Rating: 3.5 stars
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When Quinn Donovan arrives in Ireland he has three goals – look into some new horses for his father, tour and discover the land of his ancestors, and forget about his closeted ex-boyfriend. The first two are easier than the last. Meeting Cian O’Reilly was not on Quinn’s to do list, especially after Cian accused Quinn of being homophobic, but there is something about Cian that Quinn wants more of.
Horse breeder Cian made a mistake the first time he saw Quinn Donovan. This time he’s determined to start over. When Quinn mentions that he is travelling to another farm to check out some more horses, Cian’s grandfather offers to send Cian as Quinn’s tour guide.
Traversing the beautiful countryside is amazing in itself, but to have the man of his dreams beside him is even better. The more time Quinn spends with Cian, the stronger his attraction grows. Cian wants nothing more than to heal the hurts of Quinn’s past, but he also knows that Quinn will be leaving eventually and Cian doesn’t do one-night stands. When Cian enters a relationship, he puts his whole heart into it.
Regardless of their hesitation, the relationship between Quinn and Cian grows exponentially in a matter of days. Cian helps Quinn heal and grow in ways he never knew possible. Quinn makes Cian want and dream for things he knows are not possible. But no matter what, the end of their brief love affair looms over them as they prepare themselves for the hurt of goodbye, possibly forever.
First, I have to say that I have an obsession with all things Ireland – the country, the food, the pubs, the ale, and the sexy accent (yum!) So when this book was presented to me it was kind of a given that I wanted to read it. Now, looking first at this book in a purely geographical, historical, touristy stand point, it did not disappoint. I could hear the accent spoken by the many Irish characters as I was reading. I could picture the beautiful countryside, the quaint historical towns, and the exciting musical festivals. I could hear the Gaelic music; almost smell the food at the pub. The physical description was, in a word, beautiful.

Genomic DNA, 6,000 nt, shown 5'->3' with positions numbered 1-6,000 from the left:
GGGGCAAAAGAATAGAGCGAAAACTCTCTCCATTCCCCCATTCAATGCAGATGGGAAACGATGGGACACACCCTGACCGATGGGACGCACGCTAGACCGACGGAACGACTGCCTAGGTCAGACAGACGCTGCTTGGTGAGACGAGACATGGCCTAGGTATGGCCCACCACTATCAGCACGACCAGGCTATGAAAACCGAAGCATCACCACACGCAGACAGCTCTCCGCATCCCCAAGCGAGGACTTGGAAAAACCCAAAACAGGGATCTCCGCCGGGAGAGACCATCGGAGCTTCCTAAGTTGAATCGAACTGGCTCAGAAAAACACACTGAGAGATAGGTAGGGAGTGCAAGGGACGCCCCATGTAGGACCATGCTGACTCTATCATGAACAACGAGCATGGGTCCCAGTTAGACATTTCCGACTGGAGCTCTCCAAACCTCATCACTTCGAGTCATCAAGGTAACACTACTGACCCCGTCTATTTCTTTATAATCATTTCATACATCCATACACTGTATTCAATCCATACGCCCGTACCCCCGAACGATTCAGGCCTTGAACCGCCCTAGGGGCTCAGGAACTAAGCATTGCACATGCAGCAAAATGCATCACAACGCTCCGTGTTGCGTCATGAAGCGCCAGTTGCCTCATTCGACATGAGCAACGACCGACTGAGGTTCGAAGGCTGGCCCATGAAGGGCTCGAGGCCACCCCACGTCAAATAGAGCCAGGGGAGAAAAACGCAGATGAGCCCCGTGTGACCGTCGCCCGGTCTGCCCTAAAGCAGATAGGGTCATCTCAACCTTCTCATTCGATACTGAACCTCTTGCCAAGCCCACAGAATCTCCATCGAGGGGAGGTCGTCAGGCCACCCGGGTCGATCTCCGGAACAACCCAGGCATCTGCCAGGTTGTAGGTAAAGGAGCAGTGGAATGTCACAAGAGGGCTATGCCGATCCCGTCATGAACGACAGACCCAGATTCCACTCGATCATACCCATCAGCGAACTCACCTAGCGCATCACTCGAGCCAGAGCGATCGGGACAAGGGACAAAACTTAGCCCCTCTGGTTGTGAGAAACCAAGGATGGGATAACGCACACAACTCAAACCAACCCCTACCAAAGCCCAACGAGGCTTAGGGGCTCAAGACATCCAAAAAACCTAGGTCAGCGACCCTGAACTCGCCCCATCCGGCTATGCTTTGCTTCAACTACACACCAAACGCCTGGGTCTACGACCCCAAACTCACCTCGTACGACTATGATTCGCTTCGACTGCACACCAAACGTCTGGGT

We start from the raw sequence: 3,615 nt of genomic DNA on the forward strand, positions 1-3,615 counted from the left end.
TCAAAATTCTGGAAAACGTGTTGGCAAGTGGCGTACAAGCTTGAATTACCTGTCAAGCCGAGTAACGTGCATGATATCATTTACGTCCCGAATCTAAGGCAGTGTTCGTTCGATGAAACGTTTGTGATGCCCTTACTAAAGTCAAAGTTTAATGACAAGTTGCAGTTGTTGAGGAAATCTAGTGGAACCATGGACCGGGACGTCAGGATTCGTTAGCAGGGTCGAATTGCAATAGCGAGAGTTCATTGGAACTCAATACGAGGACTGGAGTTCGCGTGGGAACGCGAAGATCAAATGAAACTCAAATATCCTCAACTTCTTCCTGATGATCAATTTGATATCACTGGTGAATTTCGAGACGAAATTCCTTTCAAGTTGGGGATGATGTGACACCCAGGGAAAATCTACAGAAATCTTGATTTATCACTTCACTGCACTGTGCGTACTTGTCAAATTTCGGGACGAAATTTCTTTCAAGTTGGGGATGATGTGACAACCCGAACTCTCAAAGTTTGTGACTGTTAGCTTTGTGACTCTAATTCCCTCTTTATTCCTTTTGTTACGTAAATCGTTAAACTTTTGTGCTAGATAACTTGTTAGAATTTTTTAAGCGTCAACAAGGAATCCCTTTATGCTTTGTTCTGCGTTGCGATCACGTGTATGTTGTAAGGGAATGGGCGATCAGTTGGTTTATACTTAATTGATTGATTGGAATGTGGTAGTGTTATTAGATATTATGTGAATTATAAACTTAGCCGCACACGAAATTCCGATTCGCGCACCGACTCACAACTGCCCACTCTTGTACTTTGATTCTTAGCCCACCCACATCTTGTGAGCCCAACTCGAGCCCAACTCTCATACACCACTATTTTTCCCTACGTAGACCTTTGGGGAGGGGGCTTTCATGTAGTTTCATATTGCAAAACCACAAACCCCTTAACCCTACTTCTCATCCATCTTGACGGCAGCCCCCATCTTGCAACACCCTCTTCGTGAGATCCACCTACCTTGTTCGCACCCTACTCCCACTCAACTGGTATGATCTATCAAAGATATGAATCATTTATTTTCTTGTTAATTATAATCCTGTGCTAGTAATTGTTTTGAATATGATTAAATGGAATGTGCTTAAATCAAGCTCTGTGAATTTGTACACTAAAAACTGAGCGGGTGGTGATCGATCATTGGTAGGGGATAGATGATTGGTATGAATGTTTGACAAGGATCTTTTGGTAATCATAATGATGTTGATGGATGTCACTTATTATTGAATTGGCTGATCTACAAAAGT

Okay that said, this story is more than the country Ireland, but that’s where my disappointment starts. The two main characters, Quinn and Cian, are so very one dimensional. They have so much in common. Take away Quinn’s insecurity and they’d almost be the same person. I would have liked more variety in their backgrounds. I also would have liked a little conflict. Quinn and Cian’s story was too easy. They meet. They fall in love. They are forced to go their separate ways. The mention of Quinn’s ex-boyfriend made me hope for some sort of conflict in the story, but sadly there was not. Unfortunately, it made for a pretty bland, almost boring, but very predictable story. I say almost boring because there were a couple parts that were rather good, but there weren’t enough of those parts.
Another problem I had was with the quick POV changes. At first the separation of the character’s POVs was clear, but as the story progressed the POVs randomly changed back and forth without any physical separation in the writing. It was a confusing and frustrating distraction.
What saved the story, besides the beautiful setting descriptions, was the epilogue. After the predictable final chapter, a glimpse into the future helped this story end on a high note. It was a wonderfully believable ever after.
So, in the end, Luck of the Irish was simply okay. The characters could have been better. The story could have been better. The editing could have been better. On the upside, it made me want to visit Ireland again, and the epilogue left me smiling. I had higher hopes for this one, and like I said it was okay, but it won’t be one that I plan on reading again.
Cover: What first attracted me to this book was the wonderful cover by Brian R. Williams that focuses on the Irish countryside and the ancient castle. Yes, the models are gorgeous, as they should be, but the setting captured my attention first and foremost drawing me to this book. Well done.